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October 27, 1900


Author Affiliations

Professor of Medicine, University of Denver; Visiting Physician, St. Luke's Hospital. DENVER, COLO.

JAMA. 1900;XXXV(17):1073-1076. doi:10.1001/jama.1900.24620430009001c

No medical or economic problem at the present time can assume such a degree of importance on account of its almost universal application, and the degree of individual and state responsibility involved, as the prevention of pulmonary tuberculosis. This disease is known to affect approximately one-third of our population, and to constitute one-seventh of our annual deaths. Several millions of people in this country are now afflicted with a tubercular process, known to be communicable rather than hereditary. Practically, its transmission occurs, not so much from infected food-supply as from the existence of an almost ubiquitous agent disseminated by means of the sputa of infected individuals.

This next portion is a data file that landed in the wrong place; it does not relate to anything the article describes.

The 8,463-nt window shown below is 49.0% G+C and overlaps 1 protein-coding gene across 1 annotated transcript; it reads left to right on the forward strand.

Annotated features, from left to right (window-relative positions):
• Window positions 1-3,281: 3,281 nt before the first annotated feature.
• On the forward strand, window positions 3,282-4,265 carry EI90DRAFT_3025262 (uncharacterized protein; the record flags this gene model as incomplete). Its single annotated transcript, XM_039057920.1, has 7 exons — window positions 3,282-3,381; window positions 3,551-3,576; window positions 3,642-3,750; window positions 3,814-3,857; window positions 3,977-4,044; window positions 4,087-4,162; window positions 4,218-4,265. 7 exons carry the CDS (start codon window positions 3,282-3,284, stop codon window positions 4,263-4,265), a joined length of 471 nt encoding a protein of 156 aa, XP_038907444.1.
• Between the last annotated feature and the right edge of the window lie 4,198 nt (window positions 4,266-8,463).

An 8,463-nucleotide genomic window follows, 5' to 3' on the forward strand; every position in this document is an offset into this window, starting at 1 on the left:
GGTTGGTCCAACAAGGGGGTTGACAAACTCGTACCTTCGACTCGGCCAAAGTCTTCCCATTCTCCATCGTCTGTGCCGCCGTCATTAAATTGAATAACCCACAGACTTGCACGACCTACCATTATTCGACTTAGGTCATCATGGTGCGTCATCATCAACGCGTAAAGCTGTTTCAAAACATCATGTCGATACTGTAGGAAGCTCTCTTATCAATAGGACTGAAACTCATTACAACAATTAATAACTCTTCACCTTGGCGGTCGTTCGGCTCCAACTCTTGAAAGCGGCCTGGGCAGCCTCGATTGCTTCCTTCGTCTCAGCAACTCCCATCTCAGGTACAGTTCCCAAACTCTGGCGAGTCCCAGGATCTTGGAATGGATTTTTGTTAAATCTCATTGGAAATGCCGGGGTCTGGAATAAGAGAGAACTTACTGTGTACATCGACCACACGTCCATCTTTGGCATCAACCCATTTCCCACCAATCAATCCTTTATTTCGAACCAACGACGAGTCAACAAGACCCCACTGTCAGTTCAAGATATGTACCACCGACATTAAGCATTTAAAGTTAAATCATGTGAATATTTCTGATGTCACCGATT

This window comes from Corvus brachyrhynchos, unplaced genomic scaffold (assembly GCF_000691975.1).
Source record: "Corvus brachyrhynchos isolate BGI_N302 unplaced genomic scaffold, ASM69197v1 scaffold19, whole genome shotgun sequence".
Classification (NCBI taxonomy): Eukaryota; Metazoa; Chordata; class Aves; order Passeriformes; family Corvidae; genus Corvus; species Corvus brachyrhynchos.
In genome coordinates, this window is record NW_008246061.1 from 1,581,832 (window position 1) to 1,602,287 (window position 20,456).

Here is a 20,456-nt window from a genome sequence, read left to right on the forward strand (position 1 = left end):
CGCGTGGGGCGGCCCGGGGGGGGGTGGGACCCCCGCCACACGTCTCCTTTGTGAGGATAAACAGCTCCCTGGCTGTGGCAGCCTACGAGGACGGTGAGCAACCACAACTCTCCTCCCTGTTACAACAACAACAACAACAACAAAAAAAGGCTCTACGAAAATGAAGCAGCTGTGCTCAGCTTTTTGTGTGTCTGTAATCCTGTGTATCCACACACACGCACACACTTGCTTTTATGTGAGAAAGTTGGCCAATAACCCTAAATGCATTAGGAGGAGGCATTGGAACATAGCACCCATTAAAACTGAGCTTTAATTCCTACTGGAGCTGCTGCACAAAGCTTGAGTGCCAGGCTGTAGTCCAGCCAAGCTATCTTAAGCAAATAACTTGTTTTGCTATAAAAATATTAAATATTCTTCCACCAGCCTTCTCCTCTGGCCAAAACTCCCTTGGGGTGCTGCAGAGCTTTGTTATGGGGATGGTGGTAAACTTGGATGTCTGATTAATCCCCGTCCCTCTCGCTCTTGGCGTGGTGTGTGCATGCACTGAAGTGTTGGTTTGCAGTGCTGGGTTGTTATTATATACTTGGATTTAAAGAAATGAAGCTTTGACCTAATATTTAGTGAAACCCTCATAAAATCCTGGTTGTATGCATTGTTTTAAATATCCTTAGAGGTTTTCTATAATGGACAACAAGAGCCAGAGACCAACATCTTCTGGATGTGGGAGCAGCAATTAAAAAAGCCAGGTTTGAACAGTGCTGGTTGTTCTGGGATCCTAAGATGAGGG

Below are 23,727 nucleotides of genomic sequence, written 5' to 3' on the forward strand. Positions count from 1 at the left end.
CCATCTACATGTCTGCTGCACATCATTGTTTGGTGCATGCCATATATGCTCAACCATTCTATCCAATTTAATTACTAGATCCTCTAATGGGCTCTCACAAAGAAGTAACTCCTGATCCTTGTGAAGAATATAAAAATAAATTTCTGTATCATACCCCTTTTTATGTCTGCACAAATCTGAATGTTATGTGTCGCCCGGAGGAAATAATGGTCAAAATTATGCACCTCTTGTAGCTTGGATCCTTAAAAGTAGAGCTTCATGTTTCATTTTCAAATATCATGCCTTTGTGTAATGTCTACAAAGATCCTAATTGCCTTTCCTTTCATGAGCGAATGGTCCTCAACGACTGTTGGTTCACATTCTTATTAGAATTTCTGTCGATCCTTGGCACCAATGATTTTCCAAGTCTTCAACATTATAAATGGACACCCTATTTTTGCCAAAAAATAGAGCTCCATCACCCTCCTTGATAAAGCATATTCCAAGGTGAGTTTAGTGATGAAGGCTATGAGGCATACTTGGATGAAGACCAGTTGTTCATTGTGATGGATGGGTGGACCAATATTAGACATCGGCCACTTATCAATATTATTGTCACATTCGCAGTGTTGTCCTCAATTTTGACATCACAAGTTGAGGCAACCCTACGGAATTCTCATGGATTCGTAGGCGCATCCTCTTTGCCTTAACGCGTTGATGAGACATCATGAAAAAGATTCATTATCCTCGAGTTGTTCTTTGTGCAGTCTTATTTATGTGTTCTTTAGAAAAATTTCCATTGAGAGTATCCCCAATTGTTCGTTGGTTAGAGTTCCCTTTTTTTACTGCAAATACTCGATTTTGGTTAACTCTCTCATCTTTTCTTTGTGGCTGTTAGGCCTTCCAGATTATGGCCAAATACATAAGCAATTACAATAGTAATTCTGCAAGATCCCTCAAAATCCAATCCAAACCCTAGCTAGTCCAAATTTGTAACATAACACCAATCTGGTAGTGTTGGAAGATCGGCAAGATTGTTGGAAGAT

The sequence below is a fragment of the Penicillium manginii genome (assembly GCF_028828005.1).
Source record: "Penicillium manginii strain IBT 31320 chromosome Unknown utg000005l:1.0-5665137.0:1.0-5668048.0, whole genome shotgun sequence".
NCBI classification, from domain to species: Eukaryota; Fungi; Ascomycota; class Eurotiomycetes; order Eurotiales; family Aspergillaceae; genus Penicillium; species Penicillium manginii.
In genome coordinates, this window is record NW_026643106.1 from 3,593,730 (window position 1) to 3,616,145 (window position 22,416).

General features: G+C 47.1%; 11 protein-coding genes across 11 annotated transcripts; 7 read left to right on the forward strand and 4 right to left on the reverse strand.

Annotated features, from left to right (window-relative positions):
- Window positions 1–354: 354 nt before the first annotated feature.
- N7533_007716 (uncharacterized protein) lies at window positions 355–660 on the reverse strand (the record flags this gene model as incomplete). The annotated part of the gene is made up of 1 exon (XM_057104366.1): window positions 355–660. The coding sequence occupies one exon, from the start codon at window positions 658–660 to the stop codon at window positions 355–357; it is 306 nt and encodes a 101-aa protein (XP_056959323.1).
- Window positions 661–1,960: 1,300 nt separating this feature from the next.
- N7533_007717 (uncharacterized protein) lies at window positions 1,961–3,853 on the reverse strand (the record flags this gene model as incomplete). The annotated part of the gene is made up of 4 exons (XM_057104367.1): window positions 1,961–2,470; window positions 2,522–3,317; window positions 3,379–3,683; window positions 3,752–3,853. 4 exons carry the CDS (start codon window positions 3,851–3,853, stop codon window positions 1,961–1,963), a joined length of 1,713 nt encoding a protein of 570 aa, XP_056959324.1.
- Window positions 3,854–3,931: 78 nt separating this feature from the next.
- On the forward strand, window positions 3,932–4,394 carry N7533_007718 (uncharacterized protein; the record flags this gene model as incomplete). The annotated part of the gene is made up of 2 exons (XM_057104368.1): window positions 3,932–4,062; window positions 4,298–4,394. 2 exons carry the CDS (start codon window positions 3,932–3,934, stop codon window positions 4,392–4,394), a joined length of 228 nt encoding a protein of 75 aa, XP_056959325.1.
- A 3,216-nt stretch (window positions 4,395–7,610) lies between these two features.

That the disease is thus communicable should not be understood to be so much the result of direct infectin from one person to another, after the manner of certain contagious diseases, but more because of the neglect to observe necessary precautions. There is thus